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Prix u19
Hos Geldiniz

Austria’s foremost computer competition for young people is about to get underway
A Golden Nica statuette, cash awards totaling € 10,000 and cool merchandise prizes are in store for the winners! Beginning January 10, entries can be submitted to the u19 freestyle computing competition.

Helping young people to bring their ideas to fruition and exhibit their work, and nurturing their abilities, creativity and inventiveness in working with modern technologies and new media is the mission of Prix Ars Electronica’s u19 freestyle computing category. Just as the name “freestyle computing” suggests, the spectrum of potential submissions is broad. And a perusal of the 1,103 entries in 2004 confirms that Austrian young people are giving free rein to their creativity. The list of past winners and recipients of Awards of Distinction and Honorary Mentions also displays great diversity, including groups of kids as well as individuals, primary school pupils and high school grads. The thematically wide-ranging creative encounter of Austrian youth with the kaleidoscope of modern technology is being played out in computer animation, robotics, Web design, interactive games and an array of other fields.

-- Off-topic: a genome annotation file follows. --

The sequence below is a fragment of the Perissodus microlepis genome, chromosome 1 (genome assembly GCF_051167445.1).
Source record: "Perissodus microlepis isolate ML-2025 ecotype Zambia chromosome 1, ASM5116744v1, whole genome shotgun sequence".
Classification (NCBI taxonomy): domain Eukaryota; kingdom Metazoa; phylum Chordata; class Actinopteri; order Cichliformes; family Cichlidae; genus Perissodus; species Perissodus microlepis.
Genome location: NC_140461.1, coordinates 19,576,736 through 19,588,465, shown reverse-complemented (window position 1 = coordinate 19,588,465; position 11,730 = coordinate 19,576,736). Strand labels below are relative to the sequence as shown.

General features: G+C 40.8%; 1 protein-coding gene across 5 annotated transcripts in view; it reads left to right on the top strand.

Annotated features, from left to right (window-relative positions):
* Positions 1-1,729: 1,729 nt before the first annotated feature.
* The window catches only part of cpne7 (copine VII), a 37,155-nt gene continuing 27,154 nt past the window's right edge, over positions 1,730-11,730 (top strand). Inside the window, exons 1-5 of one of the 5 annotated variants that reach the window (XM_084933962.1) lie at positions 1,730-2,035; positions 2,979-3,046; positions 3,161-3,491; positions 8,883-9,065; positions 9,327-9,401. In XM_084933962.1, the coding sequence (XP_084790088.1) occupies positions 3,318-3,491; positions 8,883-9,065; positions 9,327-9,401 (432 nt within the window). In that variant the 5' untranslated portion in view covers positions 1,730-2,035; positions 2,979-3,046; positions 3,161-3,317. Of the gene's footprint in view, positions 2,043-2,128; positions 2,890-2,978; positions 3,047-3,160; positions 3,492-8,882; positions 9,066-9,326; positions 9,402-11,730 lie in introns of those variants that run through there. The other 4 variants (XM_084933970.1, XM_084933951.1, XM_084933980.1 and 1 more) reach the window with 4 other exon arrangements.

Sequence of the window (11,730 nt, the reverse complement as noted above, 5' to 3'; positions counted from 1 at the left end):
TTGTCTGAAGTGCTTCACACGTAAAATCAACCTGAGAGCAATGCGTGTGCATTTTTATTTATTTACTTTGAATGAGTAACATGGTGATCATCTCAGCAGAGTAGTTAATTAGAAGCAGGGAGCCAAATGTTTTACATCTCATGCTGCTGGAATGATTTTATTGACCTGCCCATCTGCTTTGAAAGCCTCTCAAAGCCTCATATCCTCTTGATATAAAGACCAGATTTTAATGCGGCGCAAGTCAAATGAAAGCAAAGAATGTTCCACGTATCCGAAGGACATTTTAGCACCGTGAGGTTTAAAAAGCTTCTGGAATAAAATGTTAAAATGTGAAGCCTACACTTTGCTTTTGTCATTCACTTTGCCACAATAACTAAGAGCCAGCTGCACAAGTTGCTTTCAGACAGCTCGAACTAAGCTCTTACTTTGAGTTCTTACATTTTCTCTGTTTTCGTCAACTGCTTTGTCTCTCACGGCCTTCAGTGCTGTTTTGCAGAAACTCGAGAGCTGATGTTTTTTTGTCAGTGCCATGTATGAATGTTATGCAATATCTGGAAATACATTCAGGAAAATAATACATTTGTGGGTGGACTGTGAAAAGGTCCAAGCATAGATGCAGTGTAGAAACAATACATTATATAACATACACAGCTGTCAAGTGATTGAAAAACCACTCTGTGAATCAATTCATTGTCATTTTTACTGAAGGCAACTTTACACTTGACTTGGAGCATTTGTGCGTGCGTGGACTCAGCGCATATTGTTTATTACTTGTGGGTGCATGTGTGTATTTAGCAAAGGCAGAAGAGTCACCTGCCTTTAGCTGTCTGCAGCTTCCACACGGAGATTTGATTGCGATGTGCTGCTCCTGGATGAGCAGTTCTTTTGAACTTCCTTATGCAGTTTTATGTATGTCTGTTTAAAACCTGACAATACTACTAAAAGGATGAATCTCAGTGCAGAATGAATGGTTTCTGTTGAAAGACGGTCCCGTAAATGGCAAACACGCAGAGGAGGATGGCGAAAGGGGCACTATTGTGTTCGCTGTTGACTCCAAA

And the winner is … everybody!

u19 freestyle computing is meant to motivate, which is why all participants come out on top—every entrant gets individualized feedback from a jury of experts about his/her work as well as a free pass to Ars Electronica 2005. The grand prizewinner receives the Golden Nica and € 5,000 in cash, two Awards of Distinction are endowed with € 2,000 each, and 10 additional works are singled out for recognition with Honorary Mentions. The jury takes the particular entrant’s age into consideration, but as an added incentive for younger participants, special merchandise prizes are also awarded to two groups: kids up to age 10 and youngsters age 11-14. The awards ceremony will be held in conjunction with the Ars Electronica Festival in September 2005. The prizewinning works will go on display in the CyberArts 2005 Exhibition at the O.K Center for Contemporary Art in Linz and will also be featured in the annual Prix Ars Electronica catalog.